The Art of Infusing oils!

  • Infused oils

Infused oils are, in my opinion, the most sought after item to kick any pantry from generic to gourmet. And if you think you don’t have the money to invest in oil, I’m here to tell ya, you can make em yourself! Using any extra virgin olive oil you like and some fresh herbs, you’ll be sitting pretty on the train to flavor town! Woot woot!

I have found an amazing organic Mediterranean olive oil from Aldi (that’s also $3.99 a pop! Like hello, so affordable!) that I just love. It lends a smooth and slightly spicy finish that yields to some awesome finished infusions.

The key to any good oil is starting with slightly wilted herbs. Take basil for example. This tends to be a rather damp leaf and if you were to tear it off and cover it in oil, as the water content begins to release, you run the risk of growing so yucky bacteria, turning your beautiful green oil, black. To avoid this, I let my leaves sit out overnight to dry out slightly. With herbs like rosemary, oregano or thyme, after giving them a good rinse, set to dry on your counter for about 24 hours before they hit your oil. Items like garlic or citrus peels follow a similar process, typically leaving peeled, crushed (I do this with the back of wooden spoon, so it just cracks slightly) cloves of garlic to the air overnight and allowing them to dry out. Lemon zest, same idea. Peel off your desired amount, leave overnight before oiling.

Once you’re ready to jar, and I use just plain old mason jars, grab your herbs and toss them right in. Be sure to leave enough room so that you’re able to shake the jar and cover all leaves, you don’t want it so packed that the oil cannot move. At this point, pour your oil so it completely covers the herbs, plus one more inch on top. You want to ensure that there’s no way for air to hit your aromatics, as they could begin to deteriorate. The last thing you want is a rotten oil.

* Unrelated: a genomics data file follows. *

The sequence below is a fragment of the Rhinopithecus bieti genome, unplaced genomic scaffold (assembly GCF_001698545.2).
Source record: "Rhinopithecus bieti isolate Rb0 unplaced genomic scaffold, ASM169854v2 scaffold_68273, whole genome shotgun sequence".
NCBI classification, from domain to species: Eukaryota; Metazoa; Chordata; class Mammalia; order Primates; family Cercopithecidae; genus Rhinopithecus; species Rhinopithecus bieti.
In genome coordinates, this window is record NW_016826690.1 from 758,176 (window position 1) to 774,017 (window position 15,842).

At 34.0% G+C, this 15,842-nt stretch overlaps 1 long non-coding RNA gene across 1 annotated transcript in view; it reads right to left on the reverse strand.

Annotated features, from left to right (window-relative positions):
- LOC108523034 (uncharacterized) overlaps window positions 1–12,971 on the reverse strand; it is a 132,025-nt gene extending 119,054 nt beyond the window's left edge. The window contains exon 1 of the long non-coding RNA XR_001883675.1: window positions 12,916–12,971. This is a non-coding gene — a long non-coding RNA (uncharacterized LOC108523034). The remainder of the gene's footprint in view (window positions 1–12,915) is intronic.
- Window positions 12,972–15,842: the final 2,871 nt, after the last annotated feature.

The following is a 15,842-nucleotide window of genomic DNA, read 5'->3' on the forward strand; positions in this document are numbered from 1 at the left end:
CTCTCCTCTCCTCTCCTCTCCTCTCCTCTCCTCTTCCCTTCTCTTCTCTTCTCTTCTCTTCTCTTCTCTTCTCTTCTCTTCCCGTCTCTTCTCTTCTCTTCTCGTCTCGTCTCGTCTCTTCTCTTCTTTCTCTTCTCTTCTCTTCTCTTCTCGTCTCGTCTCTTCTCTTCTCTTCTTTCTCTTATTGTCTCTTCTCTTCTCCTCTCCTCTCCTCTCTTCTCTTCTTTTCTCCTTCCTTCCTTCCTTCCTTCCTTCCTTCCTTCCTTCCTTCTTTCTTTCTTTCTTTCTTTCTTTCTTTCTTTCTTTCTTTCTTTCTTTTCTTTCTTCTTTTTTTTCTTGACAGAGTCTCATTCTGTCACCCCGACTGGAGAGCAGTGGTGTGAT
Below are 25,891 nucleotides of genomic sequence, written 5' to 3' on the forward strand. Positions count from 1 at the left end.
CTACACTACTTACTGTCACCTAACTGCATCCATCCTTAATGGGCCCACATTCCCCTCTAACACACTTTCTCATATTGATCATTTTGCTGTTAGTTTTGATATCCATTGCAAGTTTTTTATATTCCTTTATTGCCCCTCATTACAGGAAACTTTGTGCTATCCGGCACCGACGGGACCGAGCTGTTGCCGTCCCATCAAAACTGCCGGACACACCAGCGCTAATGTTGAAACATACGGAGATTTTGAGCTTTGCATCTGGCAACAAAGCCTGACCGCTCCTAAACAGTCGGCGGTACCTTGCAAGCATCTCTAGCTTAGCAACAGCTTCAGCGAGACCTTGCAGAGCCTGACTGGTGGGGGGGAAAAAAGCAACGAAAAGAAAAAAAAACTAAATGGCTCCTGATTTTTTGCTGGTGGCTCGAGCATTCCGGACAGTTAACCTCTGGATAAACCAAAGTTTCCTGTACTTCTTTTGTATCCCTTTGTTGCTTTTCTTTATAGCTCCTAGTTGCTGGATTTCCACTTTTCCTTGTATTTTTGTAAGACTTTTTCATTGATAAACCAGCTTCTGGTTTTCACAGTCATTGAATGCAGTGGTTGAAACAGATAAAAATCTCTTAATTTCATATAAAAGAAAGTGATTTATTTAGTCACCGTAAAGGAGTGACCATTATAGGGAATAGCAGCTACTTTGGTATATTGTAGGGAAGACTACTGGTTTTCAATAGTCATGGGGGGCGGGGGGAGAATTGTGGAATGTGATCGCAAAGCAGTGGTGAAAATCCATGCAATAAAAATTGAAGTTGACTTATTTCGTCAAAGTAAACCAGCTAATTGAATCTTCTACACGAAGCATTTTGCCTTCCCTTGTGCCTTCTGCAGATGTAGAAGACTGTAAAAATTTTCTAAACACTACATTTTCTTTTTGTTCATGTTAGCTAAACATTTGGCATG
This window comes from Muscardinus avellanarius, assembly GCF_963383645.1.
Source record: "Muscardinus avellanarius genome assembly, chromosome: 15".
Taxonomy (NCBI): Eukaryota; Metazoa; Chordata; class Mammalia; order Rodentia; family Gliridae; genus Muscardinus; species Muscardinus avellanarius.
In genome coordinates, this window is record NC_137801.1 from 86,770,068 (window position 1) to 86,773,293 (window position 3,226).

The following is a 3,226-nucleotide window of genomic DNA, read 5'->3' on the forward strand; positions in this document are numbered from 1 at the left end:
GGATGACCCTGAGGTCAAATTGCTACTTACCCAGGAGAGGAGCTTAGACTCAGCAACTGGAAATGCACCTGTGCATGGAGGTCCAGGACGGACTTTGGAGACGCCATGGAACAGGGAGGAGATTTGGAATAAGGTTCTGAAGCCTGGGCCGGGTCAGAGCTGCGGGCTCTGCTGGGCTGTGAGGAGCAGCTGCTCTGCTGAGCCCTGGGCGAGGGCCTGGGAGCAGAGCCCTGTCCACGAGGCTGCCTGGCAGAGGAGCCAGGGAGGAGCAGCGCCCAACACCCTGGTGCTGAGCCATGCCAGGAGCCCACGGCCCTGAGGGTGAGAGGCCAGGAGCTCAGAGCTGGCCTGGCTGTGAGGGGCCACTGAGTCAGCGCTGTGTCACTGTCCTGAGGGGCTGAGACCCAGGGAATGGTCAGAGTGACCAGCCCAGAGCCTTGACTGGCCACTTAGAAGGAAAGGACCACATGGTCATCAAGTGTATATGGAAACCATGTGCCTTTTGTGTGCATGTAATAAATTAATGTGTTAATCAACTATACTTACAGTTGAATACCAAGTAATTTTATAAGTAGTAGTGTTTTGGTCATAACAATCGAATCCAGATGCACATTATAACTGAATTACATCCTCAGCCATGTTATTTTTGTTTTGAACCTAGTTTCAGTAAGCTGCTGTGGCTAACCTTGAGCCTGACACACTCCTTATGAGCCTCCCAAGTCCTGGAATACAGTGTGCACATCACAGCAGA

I recommend storing these little beauts in a cool, dark place, checking on them every so often. Maybe 2/3 times a week, shaking them up to get things moving and releasing more of that wonderful flavor. Your entire process will take 2 weeks. But, if you lack patience, as I do, you can totally use your flavor oil 12-24 hours later, but it won’t have as much concentration of flavor just yet. Two weeks seems to be the sweet spot for optimal flavor concentration. At this point, you will drain your oil through cheesecloth or a strainer, leaving behind your newly minted, (OOO! Mint oil!) flavor infused oil. Your flavor oils will last up to 30 days at room temperature.

I’m a flavor maniac, so I love blending infusions.

I feel like a mad scientist, creating my own tiny Frankensteins in the kitchen. A favorite is mixing equal parts lemon oil and garlic oil and creating super easy vinaigrettes, a marinade for chicken or even a quick drizzle on top of a charcuterie plate! Rosemary, thyme and sage will give you a taste of thanksgiving comfort all year round. Play with these flavors. There are no wrong options, the world is your oyster… ooo. Oysters… sautéed in some fresh garlic oil… *wanders slowly to the store in search of shellfish*

Oh! And I almost forgot the best part. GIFTS! Infused oils make ahhhhmazing handmade gifts. Whether you toss a bow right on the lid of the mason jar you concocted your elixir in, or find a cute little corked bottle at a craft store, your recipient will be thrilled to receive the gift of yum.



  1. Daire September 10, 2017 at 2:48 am - Reply

    I love your blog! These are great tips on the different herbs! I can’t wait to try infusing my own oil.

    • Queen B September 10, 2017 at 3:27 am - Reply

      You will absolutely love your creations! Thank you so much for your kind words, as well. And just as a side note, I took a peek at your site and I just have to say… goals. I love it. Look forward to getting some tips and tricks from you in the very near future!

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